Item of the Day: London Art of Cookery (1792)

Full Title:

The London Art of Cookery, and Housekeeper’s Complete Assistant; On a New Plan, Made Plain and Easy to the Understanding of every Housekeeper, cook, and servant in the Kingdom. … To Which is Added, an Appendix, containing Considerations on Culinary Poisons; Directions for making Broths, &c. for the Sick; a List of Things in Season in the different Months of the Year; Marketing Tables, &c. &c. Embellished with A Head of the Author, and a Bill of Fare for every Month in the Year, elegantly engraved on Thirteen Copper-plates. By John Farley, Principal Cook at the London Tavern. The Seventh edition With the Addition of many new and elegant Receipts in the various Branches of Cookery.  London: Printed for J. Satcherd and J. Whitaker, No. 12, B. Law, No. 13, Ave-Maria-Lane; and G. and T. Wilkie, St. Paul’s Church-Yard, 1792.

APPENDIX. Section I. Considerations of Culinary Poisons.

Though we have already, in different parts of this work, occasionally reminded the houskeeper and cook of the fatal consequences attending coppers and saucepans not being properly tinned, yet we shall here enter on a particular enquiry into the nature and property of culinary poisons, for the information and satisfaction of those who may wish to have a more perfect knowledge of such matters.

By the use of copper vessels for dressing our food, we are daily exposed to the danger of poison; and even the air of a kitchen, abounding with oleaginous and saline particles, disposes those vessels to dissolution before they be used. Copper, when handled, yields an offensive smell; and if touched with the tongue, has a sharp pungent taste, and even excites a nausea. Verdigrise is nothing but a solution of this metal by vegetable acids; and it is well known, that a very small quantity of this solution will produce cholics, vomitings, intolerable thirst, universal convulsions, and other dangerous symptoms. If these effects, and the prodigious divisibility of this metal be considered, there can be no doubt of its being a violent and subtle poison. Water, by standing some time in a copper vessel, becomes impregnated with verdigrise, as may be demonstrated by throwing into it a small quantity of volatile alkali, which will immediately tinge it with a paler or deeper blue, in proportion to the rust contained in the water. Vinegar, apple-sauce, greens, oil, grease, butter, and almost every other kind of food, will extract the verdigrise in a great degree. Some people imagine, that the ill effects of copper are prevented by its being tinned, which, indeed, is the only preventative in that case; but the tin, which adheres to the copper, is so extremely thin, that it is soon penetrated by the verdigrise, which insinuates itself through the pores of that metal, and appears green upon the surface.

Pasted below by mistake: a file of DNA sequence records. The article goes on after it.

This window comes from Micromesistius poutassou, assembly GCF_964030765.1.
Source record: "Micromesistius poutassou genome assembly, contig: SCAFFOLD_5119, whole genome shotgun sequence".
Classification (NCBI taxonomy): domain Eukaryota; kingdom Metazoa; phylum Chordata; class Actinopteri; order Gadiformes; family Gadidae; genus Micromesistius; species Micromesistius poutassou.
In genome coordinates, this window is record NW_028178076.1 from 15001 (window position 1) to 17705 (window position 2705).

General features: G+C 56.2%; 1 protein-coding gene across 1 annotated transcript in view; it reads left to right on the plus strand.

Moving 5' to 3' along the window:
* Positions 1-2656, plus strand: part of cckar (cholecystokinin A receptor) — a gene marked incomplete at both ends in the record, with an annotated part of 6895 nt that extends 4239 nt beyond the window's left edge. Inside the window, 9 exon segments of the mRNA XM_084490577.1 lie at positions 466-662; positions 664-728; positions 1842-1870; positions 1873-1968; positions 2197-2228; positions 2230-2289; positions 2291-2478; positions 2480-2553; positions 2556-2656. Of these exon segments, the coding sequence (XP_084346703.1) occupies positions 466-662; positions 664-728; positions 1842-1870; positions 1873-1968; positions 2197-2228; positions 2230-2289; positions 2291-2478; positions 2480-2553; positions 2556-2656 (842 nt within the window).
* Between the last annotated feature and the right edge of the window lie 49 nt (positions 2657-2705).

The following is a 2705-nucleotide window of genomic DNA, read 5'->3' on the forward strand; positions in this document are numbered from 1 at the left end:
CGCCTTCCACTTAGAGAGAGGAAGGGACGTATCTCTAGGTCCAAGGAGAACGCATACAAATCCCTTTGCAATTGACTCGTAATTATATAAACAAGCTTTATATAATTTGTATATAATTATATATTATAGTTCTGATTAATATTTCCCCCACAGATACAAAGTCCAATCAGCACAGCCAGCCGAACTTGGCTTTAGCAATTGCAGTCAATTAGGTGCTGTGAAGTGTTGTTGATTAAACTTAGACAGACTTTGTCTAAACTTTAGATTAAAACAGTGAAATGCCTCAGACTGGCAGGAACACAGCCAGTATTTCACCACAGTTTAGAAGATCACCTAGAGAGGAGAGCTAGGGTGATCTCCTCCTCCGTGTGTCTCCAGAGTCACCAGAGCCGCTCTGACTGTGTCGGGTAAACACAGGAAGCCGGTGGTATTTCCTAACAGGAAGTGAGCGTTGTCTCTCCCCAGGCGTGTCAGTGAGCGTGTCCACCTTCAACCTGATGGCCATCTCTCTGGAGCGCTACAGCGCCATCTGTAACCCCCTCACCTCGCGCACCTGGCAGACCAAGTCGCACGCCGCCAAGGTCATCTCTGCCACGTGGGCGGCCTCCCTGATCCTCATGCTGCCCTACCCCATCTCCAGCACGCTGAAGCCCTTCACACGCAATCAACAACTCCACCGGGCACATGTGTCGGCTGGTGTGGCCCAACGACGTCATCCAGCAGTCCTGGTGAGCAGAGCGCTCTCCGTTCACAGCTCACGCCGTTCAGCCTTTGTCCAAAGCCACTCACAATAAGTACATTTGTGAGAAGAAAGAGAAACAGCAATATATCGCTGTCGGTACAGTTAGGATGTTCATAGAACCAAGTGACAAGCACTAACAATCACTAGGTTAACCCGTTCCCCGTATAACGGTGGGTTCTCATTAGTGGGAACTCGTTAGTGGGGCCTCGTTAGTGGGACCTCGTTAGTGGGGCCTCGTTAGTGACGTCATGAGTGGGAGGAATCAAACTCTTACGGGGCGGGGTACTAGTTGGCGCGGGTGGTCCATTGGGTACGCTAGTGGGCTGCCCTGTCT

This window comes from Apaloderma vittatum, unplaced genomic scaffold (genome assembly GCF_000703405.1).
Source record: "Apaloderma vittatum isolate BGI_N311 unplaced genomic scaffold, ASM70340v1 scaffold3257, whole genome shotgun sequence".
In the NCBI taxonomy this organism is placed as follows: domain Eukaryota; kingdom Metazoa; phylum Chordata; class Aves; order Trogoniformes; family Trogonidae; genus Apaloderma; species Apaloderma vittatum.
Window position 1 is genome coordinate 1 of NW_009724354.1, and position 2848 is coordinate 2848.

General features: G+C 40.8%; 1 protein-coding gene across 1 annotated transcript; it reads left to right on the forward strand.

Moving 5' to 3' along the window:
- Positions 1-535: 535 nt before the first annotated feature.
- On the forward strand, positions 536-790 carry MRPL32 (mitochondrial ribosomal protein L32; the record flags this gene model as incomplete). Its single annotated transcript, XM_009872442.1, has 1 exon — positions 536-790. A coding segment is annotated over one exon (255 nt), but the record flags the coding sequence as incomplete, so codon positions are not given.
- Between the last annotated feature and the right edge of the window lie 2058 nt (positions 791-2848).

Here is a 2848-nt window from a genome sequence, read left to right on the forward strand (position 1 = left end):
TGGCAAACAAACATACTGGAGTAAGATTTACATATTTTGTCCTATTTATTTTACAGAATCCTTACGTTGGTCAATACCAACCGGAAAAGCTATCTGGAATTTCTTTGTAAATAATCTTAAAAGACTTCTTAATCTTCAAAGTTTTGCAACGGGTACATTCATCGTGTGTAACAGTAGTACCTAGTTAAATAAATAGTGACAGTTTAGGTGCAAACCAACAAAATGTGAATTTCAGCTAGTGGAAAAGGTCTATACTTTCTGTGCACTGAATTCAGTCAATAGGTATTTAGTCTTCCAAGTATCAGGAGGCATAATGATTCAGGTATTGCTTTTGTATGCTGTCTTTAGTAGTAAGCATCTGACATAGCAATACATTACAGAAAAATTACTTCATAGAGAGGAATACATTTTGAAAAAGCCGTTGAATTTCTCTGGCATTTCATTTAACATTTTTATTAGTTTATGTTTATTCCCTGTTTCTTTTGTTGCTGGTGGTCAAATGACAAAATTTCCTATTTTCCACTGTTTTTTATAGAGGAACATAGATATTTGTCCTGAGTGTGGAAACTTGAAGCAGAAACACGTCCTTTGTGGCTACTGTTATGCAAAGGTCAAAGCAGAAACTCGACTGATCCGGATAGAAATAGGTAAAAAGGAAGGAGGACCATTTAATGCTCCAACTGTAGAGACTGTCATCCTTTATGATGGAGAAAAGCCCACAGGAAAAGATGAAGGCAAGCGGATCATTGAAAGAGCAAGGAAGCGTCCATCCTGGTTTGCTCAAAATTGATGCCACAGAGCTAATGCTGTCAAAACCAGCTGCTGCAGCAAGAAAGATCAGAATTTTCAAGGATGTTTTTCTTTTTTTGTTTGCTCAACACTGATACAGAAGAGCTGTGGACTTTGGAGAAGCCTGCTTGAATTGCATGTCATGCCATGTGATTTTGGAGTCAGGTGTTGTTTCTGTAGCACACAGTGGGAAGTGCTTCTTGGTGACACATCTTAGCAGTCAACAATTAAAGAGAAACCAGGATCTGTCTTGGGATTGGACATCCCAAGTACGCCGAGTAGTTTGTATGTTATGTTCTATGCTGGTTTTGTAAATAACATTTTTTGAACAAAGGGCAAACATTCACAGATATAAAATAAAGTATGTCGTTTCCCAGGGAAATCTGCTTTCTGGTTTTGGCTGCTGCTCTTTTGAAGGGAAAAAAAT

Verdigrise is one of the most violent poisons in nature; and yet, rather than quit an old custom, the greater part of mankind is content to swallow some of this poison every day. Our food receives its quantity of poison in the kitchen, by the use of copper pans and dishes; the brewing mingles poinson in our beer, by boiling it in copper; salt is distributed to the people from copper scales, covered in verdigrise; our pickles are rendered green by the infusion of copper; the pastry-cook bakes our tarts in copper patty-pans; but confections and syrups have greater powers of destruction, as they are set over a fire in copper vessels which have not been tinned, and the verdigrise is plentifully extracted by the acidity of the composition. After all, though we do not swallow death in a single dose, yet it is certain, that a quantity of poison, however small, which is repeated with every meal, must produce more fatal effects than is generally believed.

Bell-metal kettles are frequently used in boiling cucumbers for pickling, in order to make them green; but this is a practice as absurd as it is dangerous. If the cucumbers acquire any additional greeness by the use of these kettles, they can only derive it from the copper, of which they are made; and this very reason ought to be sufficient to overturn so dangerous a practice.

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Filed under 1790's, Posted by Matthew Williams

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